Geothermal Drilling Rig in Nevada

Looking into Geothermal Drilling

A fantastic breakdown of geothermal drilling components from


Derrick – The part of the drilling equipment that you see above the ground. It holds the drill pipe in place, and contains the motor that turns the drill pipe.

Drill String – A long column of pipe composed of sections that are connected to each other. The column transmits the force to turn the drill bit as it digs through the layers of earth and rock. It also transmits the drilling fluid that helps clear the way for the drill string.

Rotary Table – A device that turns the drill string and the drill bit. This rotational motion provides the force required to drill the well.

Drill Bit – The rotating device at the tip of the drill string that breaks, cuts, and crushes through rock to drill the well.


The drilling starts with a large diameter tricone drill bit. After the initial well is “spudded” or drilled, a steel casing is cemented into place. The steel casing protects fresh-water aquifers and allows for deeper drilling. As the drilling continues, the diameter of the hole, casings, and bits become smaller, allowing each new section to fit inside the previous one.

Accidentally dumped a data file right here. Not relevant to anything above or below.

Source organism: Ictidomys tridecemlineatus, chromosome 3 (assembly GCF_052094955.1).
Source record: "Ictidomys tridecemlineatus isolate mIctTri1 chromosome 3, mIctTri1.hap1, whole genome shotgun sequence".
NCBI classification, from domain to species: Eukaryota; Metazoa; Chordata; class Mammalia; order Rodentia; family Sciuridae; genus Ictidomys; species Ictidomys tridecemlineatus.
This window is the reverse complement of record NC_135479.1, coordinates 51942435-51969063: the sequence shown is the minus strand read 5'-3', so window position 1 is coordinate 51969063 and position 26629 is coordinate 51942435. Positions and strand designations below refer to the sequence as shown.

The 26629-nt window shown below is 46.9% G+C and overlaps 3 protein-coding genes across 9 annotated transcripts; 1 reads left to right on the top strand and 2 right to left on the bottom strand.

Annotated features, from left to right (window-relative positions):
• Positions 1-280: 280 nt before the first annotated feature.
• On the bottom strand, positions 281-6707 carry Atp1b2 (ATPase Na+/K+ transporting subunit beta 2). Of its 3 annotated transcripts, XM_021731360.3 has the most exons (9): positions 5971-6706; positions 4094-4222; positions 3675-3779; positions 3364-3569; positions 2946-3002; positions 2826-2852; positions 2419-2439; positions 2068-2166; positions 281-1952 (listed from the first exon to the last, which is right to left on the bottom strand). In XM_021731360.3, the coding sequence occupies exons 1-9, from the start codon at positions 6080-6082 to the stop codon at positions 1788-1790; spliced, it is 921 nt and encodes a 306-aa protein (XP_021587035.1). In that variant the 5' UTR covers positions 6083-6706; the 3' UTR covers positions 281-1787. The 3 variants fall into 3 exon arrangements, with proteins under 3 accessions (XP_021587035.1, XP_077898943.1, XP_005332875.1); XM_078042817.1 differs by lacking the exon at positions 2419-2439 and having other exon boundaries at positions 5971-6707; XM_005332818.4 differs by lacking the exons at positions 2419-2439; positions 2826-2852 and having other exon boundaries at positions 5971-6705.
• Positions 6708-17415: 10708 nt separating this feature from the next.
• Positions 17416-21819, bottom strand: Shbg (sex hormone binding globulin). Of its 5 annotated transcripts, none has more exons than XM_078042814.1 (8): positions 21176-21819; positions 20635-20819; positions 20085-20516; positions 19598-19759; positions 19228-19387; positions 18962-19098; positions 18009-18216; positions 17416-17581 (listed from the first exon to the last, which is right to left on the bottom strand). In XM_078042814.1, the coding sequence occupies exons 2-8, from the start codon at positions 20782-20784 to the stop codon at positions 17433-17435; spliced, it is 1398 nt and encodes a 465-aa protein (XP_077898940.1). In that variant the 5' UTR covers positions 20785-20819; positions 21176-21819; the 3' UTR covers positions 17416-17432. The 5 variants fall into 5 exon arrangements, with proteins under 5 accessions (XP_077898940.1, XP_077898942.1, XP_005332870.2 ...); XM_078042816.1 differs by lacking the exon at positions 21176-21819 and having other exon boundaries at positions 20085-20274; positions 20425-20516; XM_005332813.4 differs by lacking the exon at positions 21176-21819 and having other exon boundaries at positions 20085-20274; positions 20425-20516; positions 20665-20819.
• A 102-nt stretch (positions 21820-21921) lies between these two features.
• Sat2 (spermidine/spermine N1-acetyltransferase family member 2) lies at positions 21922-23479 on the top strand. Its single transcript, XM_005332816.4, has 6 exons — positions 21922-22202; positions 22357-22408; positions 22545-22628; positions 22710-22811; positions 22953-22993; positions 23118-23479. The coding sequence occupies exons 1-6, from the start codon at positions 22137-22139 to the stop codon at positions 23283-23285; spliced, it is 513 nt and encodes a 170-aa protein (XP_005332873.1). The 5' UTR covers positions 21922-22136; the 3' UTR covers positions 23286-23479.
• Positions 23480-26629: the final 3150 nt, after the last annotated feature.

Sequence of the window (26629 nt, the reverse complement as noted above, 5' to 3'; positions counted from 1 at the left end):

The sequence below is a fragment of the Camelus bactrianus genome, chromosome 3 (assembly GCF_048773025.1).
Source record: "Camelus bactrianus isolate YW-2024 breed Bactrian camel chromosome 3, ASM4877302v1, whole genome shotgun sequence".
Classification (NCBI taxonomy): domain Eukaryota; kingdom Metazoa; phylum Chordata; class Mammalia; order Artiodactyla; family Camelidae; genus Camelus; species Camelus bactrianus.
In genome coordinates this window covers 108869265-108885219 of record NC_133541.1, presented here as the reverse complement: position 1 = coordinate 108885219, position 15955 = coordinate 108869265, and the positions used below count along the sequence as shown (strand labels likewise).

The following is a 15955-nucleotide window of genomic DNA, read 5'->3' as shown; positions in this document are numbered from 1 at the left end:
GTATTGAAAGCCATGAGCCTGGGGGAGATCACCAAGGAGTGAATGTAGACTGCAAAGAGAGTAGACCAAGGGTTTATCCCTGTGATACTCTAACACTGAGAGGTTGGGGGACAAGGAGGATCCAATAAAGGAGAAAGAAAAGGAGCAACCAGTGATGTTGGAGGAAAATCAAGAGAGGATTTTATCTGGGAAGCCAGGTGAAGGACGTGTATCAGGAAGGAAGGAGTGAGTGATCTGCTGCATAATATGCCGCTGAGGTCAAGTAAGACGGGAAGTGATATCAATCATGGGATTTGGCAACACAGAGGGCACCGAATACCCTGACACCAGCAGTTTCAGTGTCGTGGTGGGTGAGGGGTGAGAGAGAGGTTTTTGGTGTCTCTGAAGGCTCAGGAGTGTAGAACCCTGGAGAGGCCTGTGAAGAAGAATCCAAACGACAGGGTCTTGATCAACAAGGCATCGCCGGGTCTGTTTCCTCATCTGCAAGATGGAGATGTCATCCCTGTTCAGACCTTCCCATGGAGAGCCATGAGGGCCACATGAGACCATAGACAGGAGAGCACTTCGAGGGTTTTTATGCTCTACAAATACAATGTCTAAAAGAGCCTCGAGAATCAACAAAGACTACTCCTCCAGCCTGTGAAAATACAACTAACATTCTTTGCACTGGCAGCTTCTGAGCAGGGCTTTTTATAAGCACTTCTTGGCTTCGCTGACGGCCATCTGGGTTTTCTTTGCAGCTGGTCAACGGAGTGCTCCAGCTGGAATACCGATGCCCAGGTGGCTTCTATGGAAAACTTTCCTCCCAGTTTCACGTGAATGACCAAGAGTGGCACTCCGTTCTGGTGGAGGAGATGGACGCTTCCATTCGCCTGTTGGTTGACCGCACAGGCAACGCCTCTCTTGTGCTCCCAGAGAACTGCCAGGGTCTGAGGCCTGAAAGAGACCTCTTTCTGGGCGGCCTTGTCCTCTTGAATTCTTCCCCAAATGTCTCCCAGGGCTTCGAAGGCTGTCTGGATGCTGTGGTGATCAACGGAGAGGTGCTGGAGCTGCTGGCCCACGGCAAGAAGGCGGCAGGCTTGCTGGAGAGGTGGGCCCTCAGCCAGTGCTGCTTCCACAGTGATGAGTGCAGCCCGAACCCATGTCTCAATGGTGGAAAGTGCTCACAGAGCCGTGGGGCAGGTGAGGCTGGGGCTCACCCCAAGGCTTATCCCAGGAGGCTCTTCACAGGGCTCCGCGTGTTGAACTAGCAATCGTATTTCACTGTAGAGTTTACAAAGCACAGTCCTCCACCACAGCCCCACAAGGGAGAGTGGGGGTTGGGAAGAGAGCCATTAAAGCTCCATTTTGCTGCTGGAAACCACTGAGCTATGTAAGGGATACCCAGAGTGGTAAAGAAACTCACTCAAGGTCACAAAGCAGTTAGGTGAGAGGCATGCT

A viscous drilling fluid, called mud, is circulated through the drill string into the well. Mud lubricates and cools the drill bit, and carries rock cuttings back to the surface.


Trips in and out of the well are completed to change the drill bits as they wear out. Tripping is also done to adjust the bottom hole assembly, which is the equipment near the drill bit. It takes approximately 60 days to drill 10,000 feet. It is common to have up to 45 trips in and out of the well.


Once the well reaches the geothermal reservoir (hot permeable rock), the drilling process switches to using air instead of mud as the circulating fluid. Air is used instead of mud to prevent clogging of the permeable reservoir. This high pressure air also cools the drill bit and lifts the cuttings out of the well.


The bottom hole assembly guides the drill bit toward the optimal location to tap the geothermal energy. Most wells are directionally drilled because it is much less costly than moving the derrick to a new site. Also some areas are inaccessible above ground due to the terrain. When complete, wells at The Geysers range from 8,000 to 12,000 feet deep. They can be angled up to 45 degrees from the vertical well.


When the water underground is heated by the hot rock, it produces steam. Once the production well is drilled, steam is allowed to flow up the well and through a meter to determine the flow rate.


The steam flows through pipelines from the production well to the power plant. It then turns a turbine, which produces electricity.

Geothermal Drilling